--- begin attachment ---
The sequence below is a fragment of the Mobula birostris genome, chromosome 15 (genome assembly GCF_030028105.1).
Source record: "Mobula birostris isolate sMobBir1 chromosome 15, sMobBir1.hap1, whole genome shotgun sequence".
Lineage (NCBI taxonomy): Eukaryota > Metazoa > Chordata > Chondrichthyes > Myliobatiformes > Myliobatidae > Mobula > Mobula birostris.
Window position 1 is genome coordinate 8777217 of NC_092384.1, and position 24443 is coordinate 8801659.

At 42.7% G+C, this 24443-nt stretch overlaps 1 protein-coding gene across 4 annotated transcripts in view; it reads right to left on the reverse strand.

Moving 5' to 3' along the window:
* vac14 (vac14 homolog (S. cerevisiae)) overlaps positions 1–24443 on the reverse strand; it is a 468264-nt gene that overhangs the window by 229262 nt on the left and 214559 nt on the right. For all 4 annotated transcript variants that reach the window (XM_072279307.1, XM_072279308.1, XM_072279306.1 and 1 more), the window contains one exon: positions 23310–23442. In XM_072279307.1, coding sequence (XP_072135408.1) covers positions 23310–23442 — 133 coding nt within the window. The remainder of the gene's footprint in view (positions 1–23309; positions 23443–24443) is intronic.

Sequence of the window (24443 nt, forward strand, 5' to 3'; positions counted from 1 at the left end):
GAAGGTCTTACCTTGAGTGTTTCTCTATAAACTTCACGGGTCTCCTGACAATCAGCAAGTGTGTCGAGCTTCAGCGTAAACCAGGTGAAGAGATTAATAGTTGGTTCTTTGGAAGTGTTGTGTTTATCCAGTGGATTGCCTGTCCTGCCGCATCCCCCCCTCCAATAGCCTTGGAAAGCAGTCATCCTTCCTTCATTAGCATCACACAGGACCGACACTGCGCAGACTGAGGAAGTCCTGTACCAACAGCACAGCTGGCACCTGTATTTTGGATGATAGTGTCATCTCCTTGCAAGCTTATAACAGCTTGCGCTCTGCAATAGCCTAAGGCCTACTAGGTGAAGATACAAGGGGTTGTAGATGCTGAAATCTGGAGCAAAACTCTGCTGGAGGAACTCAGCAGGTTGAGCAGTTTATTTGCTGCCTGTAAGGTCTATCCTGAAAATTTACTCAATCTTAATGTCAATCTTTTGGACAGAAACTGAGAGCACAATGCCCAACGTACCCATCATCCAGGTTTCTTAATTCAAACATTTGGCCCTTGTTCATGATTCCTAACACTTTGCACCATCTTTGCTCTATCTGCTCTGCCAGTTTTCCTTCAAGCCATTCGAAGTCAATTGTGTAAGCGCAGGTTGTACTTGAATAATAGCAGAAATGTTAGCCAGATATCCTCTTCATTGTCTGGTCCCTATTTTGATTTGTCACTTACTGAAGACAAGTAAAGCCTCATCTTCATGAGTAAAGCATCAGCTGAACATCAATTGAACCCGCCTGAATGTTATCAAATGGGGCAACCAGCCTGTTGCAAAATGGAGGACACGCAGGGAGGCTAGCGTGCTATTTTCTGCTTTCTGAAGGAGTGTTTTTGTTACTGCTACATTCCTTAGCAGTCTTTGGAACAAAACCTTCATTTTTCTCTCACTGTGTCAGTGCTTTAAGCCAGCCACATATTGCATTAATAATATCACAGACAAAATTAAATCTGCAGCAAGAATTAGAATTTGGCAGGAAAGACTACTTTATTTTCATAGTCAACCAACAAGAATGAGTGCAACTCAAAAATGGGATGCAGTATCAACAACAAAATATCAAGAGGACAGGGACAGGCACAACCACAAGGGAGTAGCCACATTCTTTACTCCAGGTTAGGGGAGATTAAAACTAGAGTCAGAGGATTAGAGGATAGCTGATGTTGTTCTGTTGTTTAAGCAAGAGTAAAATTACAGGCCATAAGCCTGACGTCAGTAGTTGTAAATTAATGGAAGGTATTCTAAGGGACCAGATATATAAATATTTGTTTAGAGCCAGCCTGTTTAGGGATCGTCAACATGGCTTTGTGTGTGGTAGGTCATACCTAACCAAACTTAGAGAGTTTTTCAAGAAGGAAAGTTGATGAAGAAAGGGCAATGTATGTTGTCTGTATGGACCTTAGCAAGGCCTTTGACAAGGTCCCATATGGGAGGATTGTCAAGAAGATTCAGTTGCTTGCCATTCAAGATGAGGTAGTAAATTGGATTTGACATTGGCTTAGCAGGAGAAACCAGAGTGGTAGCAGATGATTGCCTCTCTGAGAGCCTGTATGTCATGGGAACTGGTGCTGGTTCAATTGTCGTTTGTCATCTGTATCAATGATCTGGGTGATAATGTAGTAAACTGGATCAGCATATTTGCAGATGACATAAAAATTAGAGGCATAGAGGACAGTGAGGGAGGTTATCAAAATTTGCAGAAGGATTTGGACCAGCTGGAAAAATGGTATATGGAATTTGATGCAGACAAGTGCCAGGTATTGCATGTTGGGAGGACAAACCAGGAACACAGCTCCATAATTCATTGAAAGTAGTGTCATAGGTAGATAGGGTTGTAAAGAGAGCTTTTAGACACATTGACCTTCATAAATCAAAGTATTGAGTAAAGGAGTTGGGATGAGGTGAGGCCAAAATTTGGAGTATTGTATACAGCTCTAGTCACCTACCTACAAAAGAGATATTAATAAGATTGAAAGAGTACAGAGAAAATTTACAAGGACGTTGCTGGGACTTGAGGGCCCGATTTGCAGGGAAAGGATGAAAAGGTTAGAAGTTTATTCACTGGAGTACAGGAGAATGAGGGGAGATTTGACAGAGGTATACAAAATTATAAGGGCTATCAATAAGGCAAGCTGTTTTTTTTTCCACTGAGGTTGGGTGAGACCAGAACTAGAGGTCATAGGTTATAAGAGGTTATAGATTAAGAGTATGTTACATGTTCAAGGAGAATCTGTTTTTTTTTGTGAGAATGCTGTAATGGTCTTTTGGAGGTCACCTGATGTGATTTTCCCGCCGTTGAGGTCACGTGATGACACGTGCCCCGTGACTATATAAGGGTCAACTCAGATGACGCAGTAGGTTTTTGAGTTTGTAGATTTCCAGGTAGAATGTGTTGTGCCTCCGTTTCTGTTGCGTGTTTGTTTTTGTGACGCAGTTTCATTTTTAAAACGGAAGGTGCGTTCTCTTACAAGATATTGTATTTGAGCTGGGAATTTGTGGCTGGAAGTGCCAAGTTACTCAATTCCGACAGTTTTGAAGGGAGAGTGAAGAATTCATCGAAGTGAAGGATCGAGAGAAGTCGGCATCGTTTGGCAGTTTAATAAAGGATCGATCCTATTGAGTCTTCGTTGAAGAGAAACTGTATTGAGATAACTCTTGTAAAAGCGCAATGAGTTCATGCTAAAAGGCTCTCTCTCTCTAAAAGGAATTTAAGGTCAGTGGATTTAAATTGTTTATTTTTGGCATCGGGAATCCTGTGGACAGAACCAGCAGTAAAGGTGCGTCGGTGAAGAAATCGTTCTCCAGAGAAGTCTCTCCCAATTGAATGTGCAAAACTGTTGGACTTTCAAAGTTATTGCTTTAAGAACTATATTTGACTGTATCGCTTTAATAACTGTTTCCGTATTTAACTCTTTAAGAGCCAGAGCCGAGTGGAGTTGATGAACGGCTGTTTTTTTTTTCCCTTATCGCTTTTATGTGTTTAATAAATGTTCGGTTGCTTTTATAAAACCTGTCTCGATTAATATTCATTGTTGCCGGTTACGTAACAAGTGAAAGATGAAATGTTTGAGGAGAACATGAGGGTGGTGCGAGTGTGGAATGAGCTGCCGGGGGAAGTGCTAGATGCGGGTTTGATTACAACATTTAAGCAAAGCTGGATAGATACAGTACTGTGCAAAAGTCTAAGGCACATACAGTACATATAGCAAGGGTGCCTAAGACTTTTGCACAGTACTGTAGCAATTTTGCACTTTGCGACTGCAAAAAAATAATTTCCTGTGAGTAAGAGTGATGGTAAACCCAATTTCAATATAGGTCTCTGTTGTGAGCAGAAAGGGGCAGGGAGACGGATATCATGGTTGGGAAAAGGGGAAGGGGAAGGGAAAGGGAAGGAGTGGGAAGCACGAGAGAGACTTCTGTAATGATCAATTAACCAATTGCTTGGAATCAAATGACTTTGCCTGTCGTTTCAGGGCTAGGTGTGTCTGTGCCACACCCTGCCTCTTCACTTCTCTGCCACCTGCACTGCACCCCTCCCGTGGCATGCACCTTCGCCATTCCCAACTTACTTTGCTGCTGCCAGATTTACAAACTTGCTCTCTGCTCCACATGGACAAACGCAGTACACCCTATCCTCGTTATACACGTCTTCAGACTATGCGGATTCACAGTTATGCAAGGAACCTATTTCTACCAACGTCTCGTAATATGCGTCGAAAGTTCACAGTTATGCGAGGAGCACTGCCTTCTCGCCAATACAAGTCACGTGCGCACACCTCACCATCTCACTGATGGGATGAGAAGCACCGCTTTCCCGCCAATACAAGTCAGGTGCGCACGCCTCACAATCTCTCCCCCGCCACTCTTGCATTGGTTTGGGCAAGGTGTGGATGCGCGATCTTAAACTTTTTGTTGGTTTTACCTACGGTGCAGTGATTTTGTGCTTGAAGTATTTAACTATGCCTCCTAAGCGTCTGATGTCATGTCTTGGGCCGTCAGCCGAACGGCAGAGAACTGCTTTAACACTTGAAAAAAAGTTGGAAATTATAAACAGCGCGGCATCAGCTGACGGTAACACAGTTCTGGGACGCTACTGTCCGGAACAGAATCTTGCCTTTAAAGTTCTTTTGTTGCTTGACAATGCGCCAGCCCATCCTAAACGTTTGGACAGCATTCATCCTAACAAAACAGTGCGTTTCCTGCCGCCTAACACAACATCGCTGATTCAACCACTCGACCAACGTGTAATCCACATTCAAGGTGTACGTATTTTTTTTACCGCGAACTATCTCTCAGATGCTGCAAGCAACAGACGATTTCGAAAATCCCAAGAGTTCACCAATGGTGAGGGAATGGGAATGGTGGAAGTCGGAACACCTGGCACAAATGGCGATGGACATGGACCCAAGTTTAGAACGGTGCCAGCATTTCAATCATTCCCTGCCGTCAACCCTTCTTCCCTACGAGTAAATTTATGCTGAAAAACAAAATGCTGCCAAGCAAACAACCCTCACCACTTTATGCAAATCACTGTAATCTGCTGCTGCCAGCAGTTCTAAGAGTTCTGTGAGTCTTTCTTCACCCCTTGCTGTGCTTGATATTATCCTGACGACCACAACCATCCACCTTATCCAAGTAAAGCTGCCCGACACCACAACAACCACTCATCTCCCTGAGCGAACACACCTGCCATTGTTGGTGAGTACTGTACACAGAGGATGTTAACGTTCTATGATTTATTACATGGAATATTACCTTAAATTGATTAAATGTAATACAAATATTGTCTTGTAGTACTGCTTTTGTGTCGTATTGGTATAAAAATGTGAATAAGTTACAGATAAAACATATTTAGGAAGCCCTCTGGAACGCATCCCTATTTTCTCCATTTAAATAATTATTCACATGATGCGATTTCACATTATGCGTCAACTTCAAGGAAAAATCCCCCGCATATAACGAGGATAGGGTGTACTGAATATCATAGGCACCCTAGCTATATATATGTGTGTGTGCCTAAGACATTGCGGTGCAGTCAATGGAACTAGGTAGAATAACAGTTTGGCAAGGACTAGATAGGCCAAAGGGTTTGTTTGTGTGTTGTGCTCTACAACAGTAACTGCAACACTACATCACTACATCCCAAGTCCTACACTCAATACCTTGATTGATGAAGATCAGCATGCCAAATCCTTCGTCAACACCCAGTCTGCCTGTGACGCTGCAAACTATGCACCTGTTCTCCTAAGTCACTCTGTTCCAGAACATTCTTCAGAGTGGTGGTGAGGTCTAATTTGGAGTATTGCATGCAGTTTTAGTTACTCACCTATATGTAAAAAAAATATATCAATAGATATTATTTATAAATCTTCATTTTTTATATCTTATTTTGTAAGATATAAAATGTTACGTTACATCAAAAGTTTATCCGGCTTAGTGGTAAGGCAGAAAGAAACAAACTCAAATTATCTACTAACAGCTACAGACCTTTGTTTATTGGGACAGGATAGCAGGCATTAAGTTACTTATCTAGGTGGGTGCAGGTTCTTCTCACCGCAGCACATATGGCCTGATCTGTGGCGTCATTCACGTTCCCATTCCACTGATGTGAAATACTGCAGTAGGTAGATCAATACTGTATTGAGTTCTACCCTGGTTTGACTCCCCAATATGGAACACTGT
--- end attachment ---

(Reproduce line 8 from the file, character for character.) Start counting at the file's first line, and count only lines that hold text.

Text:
Sequence of the window (24443 nt, forward strand, 5' to 3'; positions counted from 1 at the left end):